Geography of Domestic Freight Flows

Geography of Domestic Freight Flows

The U.S. transportation system carried 20 percent more ton-miles of domestic freight in 2000 than in 1990 [1]. This growth was unevenly distributed in terms of geography and mode. The Federal Highway Administration developed the Freight Analysis Framework (FAF) to estimate geographic freight flows on the nation’s infrastructure [2]. These results can be depicted on maps like figure 9, figure 10, and figure 11.

Nearly one-third of urban Interstate highways carried more than 10,000 trucks each day on average in 1998,1 according to FAF estimates. By 2020, the portion of heavily used urban Interstates is expected to rise to 69 percent [2]. Rail freight flows appear to be more concentrated than trucking flows. In addition to growth in domestic freight shipments, increased trade with Mexico and Canada has altered the distribution of freight movement within the United States, creating high traffic areas near borders [3].

For waterborne freight, domestic flows are highly concentrated along the Mississippi and Ohio Rivers. Domestic waterborne ton-miles decreased 23 percent between 1990 and 2000 [1].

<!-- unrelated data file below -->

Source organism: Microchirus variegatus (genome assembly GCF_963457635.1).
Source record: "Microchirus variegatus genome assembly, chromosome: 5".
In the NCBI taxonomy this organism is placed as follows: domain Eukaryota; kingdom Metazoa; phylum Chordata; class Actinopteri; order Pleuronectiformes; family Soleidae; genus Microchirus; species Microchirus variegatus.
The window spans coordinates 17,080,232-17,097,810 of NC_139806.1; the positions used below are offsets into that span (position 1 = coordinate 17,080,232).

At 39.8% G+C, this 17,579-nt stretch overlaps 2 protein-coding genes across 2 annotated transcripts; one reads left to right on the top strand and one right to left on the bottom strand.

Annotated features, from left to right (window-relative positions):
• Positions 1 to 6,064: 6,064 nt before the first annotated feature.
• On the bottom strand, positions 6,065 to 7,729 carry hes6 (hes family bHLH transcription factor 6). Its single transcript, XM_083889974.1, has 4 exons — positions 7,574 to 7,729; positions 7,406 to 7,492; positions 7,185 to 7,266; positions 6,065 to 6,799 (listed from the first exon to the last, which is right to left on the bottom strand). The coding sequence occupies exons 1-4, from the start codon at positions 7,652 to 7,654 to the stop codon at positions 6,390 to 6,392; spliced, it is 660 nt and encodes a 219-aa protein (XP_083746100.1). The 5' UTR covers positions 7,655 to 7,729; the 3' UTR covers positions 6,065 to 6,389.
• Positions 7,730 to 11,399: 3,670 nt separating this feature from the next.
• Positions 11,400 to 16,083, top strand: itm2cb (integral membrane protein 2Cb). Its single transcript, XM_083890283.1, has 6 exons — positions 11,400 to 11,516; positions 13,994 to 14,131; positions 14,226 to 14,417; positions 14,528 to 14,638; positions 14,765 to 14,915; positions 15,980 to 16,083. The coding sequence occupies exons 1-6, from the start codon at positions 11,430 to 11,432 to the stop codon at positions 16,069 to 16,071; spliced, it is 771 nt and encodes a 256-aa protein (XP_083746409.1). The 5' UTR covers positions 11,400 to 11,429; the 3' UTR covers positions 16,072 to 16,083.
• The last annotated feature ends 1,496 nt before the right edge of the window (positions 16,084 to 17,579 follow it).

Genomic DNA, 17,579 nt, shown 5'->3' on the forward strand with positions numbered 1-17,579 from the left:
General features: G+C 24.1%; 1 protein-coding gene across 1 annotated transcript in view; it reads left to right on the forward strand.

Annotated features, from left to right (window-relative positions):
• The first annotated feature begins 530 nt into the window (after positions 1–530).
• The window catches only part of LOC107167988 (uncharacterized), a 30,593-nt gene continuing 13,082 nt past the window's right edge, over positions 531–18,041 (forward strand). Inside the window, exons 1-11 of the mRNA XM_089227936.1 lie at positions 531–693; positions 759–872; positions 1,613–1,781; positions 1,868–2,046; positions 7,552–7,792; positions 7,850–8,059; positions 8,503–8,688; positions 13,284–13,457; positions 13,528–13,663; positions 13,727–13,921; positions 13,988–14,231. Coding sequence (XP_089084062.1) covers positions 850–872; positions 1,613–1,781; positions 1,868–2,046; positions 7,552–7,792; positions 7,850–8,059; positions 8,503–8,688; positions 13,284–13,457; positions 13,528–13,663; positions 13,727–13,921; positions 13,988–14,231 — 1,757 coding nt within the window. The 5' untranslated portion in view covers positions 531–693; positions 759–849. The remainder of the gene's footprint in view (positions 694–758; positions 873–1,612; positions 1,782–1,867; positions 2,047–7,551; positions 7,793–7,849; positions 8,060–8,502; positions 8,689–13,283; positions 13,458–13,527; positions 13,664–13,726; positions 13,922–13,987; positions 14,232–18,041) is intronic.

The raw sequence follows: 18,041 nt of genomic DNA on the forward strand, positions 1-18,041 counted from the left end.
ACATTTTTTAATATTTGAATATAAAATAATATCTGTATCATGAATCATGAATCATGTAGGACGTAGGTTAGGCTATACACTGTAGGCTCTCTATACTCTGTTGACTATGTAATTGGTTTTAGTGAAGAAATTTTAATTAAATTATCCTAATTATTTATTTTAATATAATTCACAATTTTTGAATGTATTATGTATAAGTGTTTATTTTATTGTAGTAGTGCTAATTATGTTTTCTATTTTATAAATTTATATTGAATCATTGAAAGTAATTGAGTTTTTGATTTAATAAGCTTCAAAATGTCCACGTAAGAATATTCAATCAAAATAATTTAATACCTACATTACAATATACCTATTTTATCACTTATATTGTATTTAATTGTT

Sources

1. U.S. Department of Transportation (USDOT), Bureau of Transportation Statistics (BTS), calculation based on USDOT, BTS, National Transportation Statistics 2002 (Washington, DC: 2002), table 1-44, also available at http:// www.bts.gov.

2. U.S. Department of Transportation, Federal Highway Administration, Freight Analysis Framework website, available at http://www.ops.fhwa.dot.gov/freight/adfrmwrk/index.htm, as of March 2003.

3. _____, The Freight Story (Washington, DC: November 2002), also available at http://www.ops.fhwa.dot.gov/freight/, as of March 2003.

1 At the time this report was prepared, 1998 was the most recent year for which data were available.